What do you do when you’ve sold the most expensive work by a Contemporary artist? You find another one to sell.
Only in today’s art market would a $16 million painting be seen as an after thought. But big sales are meant to re-structure the entire market for an artist’s work. Sotheby’s recent success with Bacon–not just the $86 million record price but the whole run up of $50 million records and strong prices for works like the $33 million self-portrait (said to have been bought by Damien Hirst)–continues to bring out more pictures. Christie’s has certainly shared in this bounty but Sotheby’s has been much more aggressive in making a market for Bacon’s work.
Thus we get immediate news of another Bacon to be sold at the next round of Contemporary auctions. A portrait of George Dyer, one of the more sought after subjects by the painter will be offered in Sotheby’s July 1 sale in London. The painting is estimated in excess of $16 million.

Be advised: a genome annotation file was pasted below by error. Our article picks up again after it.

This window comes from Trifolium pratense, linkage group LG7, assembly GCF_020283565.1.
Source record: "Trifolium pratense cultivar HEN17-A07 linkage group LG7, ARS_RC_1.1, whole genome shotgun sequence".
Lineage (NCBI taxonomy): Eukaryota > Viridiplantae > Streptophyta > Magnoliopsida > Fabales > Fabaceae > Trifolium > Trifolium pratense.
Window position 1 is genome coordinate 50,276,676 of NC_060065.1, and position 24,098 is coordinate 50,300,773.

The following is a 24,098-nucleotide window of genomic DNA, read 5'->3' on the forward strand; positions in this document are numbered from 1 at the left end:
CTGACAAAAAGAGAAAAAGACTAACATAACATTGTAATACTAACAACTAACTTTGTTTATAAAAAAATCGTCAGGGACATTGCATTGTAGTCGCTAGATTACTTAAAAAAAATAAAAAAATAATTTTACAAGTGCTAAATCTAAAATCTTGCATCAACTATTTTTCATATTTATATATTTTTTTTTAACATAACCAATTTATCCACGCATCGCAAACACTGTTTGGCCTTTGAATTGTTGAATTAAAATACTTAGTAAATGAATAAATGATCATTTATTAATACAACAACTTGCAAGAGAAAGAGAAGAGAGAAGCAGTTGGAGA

The New York Times wants you to know that “When an artist’s works begin fetching astronomical prices, other works by him or her will almost inevitably, and immediately, come to auction.” Which is true but the Triptych sold in New York last week represents the crescendo in that process, not the prelude. In 2007, $267 million worth of Bacon paintings were sold in the evening auctions; so far in 2008, that number is $167 million but half the value came from one work.